The Climate Change Concentration lets students engage in an interdisciplinary exploration of the most significant challenge the world faces today.
Thanks to Smith’s open curriculum and breadth of classes, it’s easy for students to take sustainability focused courses, no matter their major. Students can pick a major with an environmental focus from several departments, select a unique minor or concentration, or choose sustainability-related courses offered throughout the curriculum, including classes in anthropology, architecture, English language and literature, government and physics.
Combining a geosciences major and a climate change concentration is enabling me to study what interests me academically: the arctic and glaciology and the way glaciers and polar landscapes can preserve records of past and present climate change. I completed a practical experience for the concentration with the Juneau Icefield Research Program in Alaska, where I learned glaciological field methods and witnessed the impact of modern climate change on temperate glaciers and the connected ecosystems.
Class of 2018
Geosciences major; climate change concentration
The environmental concentrations give students a way to organize a combination of intellectual and practical experiences, such as internships and service learning, around an environmental area of interest. A concentration allows for more flexibility than is possible within an academic minor, and students can pursue a concentration alongside a minor or a second major. CEEDS offers concentrations on the topics of sustainable food and climate change.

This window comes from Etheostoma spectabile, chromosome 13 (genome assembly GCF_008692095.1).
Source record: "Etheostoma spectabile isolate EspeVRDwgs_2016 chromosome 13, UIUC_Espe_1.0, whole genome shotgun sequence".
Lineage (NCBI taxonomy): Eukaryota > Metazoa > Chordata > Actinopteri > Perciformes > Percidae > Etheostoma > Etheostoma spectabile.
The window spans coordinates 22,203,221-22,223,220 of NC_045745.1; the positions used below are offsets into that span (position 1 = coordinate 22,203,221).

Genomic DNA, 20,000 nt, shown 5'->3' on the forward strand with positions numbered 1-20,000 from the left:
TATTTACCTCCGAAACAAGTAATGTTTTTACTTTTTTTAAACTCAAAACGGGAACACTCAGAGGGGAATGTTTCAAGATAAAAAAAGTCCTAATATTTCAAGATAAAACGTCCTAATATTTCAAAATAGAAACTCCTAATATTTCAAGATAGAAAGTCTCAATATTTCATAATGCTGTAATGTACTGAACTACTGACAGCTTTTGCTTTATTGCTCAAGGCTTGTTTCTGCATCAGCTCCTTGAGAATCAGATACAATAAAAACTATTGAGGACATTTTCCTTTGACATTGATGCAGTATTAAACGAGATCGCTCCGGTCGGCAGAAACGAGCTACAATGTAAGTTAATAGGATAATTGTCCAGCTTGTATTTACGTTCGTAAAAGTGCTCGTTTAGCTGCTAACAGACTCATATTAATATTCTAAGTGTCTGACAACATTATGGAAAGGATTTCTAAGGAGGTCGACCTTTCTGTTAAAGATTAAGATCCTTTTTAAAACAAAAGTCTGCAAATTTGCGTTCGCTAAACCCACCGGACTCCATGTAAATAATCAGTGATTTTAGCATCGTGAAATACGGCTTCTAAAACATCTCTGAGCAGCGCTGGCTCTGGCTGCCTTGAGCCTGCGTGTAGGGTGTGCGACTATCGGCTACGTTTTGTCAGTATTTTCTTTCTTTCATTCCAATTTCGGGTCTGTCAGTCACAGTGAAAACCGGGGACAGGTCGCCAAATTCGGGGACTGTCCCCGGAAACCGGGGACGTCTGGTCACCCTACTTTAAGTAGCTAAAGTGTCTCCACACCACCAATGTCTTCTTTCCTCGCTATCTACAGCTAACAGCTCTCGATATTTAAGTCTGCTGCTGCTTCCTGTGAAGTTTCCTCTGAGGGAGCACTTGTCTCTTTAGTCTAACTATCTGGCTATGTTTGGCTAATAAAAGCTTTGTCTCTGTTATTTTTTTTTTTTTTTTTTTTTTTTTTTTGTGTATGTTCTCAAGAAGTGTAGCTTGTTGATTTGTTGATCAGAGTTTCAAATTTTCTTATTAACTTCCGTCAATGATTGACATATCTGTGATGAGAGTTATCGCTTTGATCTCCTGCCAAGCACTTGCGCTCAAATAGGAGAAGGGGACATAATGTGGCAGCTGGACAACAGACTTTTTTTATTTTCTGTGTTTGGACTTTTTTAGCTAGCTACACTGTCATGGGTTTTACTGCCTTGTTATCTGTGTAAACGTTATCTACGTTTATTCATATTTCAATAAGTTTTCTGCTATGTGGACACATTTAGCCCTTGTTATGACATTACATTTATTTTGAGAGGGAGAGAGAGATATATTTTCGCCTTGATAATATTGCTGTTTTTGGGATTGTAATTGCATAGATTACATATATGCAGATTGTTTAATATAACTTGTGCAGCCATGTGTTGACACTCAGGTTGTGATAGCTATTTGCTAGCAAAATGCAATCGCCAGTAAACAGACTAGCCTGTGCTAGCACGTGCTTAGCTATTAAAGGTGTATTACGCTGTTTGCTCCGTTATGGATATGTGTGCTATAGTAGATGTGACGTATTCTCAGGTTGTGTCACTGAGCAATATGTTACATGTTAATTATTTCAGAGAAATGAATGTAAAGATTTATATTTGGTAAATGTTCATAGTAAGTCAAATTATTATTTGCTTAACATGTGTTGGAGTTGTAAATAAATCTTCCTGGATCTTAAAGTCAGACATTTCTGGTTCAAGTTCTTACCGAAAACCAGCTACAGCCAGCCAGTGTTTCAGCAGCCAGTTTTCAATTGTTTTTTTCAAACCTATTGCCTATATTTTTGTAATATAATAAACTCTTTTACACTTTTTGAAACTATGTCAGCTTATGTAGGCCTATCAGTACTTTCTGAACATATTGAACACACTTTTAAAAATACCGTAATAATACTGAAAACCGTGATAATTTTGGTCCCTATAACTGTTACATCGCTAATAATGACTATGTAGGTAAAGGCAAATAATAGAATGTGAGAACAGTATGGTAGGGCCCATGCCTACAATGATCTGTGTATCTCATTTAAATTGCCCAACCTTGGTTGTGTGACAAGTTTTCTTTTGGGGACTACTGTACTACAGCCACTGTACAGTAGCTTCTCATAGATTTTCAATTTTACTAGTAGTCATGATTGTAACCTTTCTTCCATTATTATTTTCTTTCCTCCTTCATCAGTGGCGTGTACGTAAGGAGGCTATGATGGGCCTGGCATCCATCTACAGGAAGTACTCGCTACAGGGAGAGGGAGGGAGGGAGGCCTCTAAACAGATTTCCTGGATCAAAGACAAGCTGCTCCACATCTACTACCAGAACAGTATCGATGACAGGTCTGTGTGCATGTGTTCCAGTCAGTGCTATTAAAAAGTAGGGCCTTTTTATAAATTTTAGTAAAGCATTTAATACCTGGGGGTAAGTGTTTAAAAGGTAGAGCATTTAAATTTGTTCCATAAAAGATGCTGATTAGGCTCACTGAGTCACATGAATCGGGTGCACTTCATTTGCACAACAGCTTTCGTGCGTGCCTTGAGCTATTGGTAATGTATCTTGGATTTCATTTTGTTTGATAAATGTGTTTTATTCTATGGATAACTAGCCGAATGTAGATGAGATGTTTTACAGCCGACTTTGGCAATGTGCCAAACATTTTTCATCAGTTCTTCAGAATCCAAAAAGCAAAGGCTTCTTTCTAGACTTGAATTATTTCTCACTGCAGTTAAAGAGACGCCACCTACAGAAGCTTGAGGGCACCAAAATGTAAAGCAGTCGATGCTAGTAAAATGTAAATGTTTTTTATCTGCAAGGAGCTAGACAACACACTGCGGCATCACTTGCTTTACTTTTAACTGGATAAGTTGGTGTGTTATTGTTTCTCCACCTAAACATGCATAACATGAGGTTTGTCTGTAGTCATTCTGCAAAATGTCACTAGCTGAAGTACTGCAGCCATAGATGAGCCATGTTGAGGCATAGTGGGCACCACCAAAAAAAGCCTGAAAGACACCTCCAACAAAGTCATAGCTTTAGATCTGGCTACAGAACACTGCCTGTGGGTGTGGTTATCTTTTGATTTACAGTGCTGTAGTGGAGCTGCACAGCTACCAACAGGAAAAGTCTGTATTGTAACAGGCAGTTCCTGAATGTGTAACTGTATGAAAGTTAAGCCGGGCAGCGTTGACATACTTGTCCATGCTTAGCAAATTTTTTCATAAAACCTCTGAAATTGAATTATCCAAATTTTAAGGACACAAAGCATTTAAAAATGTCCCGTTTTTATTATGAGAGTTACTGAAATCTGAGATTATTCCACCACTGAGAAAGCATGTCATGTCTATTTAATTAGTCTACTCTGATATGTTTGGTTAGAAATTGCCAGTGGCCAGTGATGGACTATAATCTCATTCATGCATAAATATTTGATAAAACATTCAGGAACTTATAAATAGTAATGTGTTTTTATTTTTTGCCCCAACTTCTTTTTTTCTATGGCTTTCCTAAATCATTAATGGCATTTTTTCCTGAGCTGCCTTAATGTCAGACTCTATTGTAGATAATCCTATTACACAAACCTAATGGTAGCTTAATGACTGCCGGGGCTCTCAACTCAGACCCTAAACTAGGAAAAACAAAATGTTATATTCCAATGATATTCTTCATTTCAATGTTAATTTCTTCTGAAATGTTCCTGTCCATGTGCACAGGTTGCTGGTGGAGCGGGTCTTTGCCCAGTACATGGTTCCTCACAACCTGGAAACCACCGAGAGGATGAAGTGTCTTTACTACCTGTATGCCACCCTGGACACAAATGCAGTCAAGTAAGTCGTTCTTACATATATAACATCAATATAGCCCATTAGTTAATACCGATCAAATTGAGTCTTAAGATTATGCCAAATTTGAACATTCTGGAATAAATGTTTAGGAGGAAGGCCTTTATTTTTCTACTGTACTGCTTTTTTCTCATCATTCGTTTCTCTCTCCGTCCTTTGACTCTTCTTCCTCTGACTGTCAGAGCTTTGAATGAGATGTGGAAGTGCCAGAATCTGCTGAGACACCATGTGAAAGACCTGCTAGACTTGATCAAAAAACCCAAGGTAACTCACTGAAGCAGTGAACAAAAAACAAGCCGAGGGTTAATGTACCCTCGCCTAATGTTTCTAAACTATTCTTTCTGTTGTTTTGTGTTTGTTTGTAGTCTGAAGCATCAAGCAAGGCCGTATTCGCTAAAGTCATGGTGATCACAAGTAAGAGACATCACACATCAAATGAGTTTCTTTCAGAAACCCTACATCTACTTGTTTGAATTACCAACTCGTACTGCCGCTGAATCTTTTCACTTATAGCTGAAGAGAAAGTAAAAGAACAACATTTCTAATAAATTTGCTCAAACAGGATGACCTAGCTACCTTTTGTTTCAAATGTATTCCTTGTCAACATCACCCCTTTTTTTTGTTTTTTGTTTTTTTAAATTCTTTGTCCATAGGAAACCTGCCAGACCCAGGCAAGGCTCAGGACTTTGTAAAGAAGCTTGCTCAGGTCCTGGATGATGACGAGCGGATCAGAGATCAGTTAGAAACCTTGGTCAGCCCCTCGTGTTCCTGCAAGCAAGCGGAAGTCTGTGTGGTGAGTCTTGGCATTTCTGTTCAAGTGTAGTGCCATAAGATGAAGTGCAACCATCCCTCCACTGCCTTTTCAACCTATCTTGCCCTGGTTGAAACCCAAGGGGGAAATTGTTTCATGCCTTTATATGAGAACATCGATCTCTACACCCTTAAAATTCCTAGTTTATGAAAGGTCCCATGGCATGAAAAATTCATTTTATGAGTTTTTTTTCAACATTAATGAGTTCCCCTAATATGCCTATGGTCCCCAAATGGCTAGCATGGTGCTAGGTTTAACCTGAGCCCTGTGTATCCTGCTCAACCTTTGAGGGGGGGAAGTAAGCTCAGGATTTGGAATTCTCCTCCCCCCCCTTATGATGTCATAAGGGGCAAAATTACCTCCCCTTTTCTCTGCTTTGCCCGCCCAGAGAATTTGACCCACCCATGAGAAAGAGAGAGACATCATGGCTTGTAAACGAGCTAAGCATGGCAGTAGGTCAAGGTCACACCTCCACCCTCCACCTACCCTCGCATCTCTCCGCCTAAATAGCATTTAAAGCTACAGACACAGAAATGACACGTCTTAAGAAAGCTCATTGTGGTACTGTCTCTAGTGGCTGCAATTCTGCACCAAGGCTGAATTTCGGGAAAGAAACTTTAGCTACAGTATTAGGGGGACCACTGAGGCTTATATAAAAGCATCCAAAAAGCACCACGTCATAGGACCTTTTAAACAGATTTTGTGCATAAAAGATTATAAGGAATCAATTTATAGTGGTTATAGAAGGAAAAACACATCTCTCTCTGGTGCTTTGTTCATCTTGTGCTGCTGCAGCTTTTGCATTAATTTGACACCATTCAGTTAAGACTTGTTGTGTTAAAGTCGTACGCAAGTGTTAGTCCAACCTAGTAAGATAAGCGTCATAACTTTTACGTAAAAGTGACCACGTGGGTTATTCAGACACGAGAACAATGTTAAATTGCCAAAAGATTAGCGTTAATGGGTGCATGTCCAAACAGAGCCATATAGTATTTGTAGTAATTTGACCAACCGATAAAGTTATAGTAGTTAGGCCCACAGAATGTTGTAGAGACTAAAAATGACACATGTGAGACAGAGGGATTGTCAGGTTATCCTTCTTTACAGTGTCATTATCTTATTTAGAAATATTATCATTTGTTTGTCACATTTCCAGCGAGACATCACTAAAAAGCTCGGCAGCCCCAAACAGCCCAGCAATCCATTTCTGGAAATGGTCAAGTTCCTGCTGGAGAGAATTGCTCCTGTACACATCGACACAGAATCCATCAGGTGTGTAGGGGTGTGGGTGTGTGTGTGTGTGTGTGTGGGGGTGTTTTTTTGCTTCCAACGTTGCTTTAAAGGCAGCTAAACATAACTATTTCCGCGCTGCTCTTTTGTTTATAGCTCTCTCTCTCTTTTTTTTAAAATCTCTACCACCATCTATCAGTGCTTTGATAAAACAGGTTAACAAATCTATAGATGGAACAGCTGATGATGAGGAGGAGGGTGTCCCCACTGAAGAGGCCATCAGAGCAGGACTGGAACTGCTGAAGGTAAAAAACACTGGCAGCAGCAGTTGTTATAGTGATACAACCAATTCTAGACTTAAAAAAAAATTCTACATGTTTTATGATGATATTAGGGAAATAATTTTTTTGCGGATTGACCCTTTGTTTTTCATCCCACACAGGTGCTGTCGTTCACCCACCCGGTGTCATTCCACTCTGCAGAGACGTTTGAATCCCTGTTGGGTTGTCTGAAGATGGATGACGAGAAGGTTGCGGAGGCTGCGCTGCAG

Biological sciences treats the life sciences in all their breadth and diversity, including the study of molecules, cells, whole organisms, ecosystems, plants, animals and microorganisms. Students interested in sustainability can select the Biodiversity, Ecology and Conservation track.
The need for environmentally literate citizens and well-educated professionals able to address increasingly complex and global environmental issues has never been greater. Pollution, ecosystem degradation and unsustainable use of natural resources are just a few examples of how humans are altering the Earth and its atmosphere in unprecedented ways. Smith's Environmental Science and Policy (ES&P) Program seeks to produce future leaders in the environmental field.
Courses in geosciences at Smith highlight hands-on and discovery-based learning through modern field and laboratory techniques, as well as interactive student-faculty research experiences. Majors in the environmental geosciences track take a range of courses within the department, as well as chemistry, ecology and environmental science and policy. A degree in geosciences can lead to a variety of rewarding careers that address pressing issues, including climate change, energy and water resources, environmental stewardship and natural hazards.
The Landscape Studies Program links faculty, students and courses in architecture, engineering, and environmental science and policy to study design, ecology, politics and human relationship to the environment. Smith's campus—which includes a botanic garden and an arboretum—and curriculum form a unique, rich archive and laboratory for the study of human interactions with the spaces and places we inhabit.
Students interested in studying coastal and oceanic systems can minor in marine science and policy. Courses cover topics such as oceanography, coral reef ecology and environmental economics.